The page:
WHO: Deshaun Watson, of the Houston Texans.

WHAT: An overtime drive in the wild card round of the playoffs that’ll go down in history.

WHY IT’S SO GREAT: There aren’t many young NFL players more likable than Deshaun Watson. He entered the league—and joined the Texans—right as Hurricane Harvey stormed over Houston, and promptly donated his first game check to a trio of cafeteria employees at NRG Stadium. He went on to set a slew of NFL rookie records, giving hope to a historically beleaguered fanbase—before suffering a torn ACL on a rare, noncontact injury while practicing during that inaugural campaign. As with any such injury, the question lingered: Would Deshaun Watson ever be the same player?

Yes. The answer is yes. Or maybe it’s “he’s even better.” Look, here’s proof:

What you’re watching is Watson in a high-stakes situation: It’s overtime in the NFL playoffs, and the next team to score even a single point wins the game and advances to the divisional round. The other team goes home dreaming of next year. The Texans had already gotten the crap kicked out of them in the game, falling behind 16-0 with just a minute and a half remaining in the third quarter—until Watson scored on a rushing play from 20 yards out (he also successfully converted the two-point conversion, making it a one-possession game). In the fourth quarter, he led the team to a second eight-point touchdown, briefly giving the Texans a lead before a last-second kick sent the game to overtime.

In overtime, the Texans needed someone to step up. As the Buffalo pass rush came after Watson, he converted a third-and-18 play from his own 19 yard line on a possession that, had he failed, would have put enormous pressure on his defense to prevent a game-winning field goal. Then, moments later, on a seven-man blitz from the Bills, Watson escaped what appeared to be a sure sack, then another, to find an open receiver in Taiwan Jones. He used the fact that so much of the defense was trying to take Watson’s head off to charge forward for nearly 30 yards. The Texans were then in a position to win the game, and they did.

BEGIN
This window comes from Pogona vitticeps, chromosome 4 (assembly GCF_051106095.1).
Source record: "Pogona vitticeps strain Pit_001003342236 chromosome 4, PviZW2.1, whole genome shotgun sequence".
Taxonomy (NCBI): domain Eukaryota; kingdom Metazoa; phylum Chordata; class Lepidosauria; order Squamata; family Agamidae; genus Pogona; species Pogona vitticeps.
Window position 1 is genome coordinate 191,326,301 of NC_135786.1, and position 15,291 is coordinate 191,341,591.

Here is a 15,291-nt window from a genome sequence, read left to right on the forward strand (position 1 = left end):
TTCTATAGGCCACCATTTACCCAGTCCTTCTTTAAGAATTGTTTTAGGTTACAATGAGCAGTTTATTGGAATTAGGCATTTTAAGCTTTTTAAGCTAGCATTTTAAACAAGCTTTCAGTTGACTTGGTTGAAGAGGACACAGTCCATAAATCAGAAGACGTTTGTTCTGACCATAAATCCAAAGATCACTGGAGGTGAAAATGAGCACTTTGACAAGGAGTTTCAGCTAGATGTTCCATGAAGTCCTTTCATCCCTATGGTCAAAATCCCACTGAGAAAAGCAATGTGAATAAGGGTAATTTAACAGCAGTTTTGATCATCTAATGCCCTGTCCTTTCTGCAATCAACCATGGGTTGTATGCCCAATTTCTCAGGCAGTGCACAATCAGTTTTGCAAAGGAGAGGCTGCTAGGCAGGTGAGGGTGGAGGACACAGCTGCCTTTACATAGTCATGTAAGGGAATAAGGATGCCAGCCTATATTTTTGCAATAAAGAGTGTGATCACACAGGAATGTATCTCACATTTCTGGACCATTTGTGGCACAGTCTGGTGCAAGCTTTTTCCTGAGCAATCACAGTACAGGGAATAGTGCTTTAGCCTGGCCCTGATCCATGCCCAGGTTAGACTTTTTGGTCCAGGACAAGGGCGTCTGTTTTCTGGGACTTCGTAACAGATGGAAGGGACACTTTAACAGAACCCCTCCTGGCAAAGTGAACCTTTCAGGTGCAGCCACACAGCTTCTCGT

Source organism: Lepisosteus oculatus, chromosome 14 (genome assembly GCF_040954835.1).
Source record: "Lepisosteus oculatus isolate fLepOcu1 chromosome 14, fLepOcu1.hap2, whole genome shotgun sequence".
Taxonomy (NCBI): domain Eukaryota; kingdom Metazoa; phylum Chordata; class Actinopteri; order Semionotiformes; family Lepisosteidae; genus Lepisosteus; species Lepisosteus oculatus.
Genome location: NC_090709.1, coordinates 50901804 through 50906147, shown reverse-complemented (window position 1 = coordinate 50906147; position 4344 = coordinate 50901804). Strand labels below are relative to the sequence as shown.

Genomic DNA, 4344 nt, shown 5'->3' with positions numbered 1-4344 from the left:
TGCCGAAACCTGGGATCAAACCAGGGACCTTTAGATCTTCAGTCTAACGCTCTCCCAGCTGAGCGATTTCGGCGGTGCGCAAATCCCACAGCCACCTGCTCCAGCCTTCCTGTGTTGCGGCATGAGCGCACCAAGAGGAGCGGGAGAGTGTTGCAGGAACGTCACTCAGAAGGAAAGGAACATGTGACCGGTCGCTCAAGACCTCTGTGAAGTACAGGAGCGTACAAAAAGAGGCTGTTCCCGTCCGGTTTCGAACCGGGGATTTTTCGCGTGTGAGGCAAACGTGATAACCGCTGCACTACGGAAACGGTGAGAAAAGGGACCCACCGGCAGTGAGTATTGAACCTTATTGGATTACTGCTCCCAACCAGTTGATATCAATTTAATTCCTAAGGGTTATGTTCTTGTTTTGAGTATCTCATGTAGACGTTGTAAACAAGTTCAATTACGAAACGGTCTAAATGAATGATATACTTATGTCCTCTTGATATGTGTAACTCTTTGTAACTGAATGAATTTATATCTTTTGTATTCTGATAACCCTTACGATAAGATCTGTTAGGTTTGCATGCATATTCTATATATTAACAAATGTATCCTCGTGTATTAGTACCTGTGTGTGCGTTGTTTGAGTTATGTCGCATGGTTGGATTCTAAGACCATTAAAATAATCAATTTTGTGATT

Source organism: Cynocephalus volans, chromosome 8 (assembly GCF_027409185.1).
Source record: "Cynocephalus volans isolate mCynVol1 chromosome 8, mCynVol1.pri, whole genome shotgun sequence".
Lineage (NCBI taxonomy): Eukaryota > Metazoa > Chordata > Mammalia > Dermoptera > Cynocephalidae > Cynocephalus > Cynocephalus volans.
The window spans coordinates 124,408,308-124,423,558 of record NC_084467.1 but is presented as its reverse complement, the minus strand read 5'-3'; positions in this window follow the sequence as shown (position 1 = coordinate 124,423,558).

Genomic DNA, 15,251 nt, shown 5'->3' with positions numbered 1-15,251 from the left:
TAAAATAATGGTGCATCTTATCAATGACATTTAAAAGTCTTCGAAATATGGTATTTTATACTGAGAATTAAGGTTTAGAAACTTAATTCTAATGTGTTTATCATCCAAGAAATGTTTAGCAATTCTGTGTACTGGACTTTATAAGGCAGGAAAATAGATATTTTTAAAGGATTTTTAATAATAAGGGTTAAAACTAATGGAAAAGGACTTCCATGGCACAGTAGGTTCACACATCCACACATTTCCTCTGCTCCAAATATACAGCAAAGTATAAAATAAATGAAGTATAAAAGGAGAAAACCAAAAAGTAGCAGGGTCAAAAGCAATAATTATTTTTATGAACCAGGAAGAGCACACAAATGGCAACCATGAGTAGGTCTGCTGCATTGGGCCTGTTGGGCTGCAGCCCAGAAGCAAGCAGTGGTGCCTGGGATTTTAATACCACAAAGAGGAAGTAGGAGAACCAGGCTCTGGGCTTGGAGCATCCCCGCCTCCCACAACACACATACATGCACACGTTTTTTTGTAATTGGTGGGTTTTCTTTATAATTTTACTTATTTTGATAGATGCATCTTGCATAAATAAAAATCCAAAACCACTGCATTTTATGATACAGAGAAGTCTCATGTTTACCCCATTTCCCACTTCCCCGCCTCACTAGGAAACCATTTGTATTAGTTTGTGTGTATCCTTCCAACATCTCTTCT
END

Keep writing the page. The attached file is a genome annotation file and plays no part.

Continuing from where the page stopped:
Immediately after the game, Watson told an ESPN sideline reporter that in that moment someone needed to step up, why not have it be him? It’s a remarkable statement, at once confident and humble. He recognized that the situation called for greatness, believed in himself, and brought it home. Now Deshaun Watson knows that he can be great against a fierce defense, for the highest stakes, in the biggest games. The next time somebody has to be great—which could be as soon as 2:05 p.m. on Sunday, when the Texans play the Chiefs in Kansas City—Watson will enter that game knowing what he’s capable of. Vegas favors Kansas City by nine points, but after witnessing the way Watson led his teammates to victory, we wouldn’t bet against him.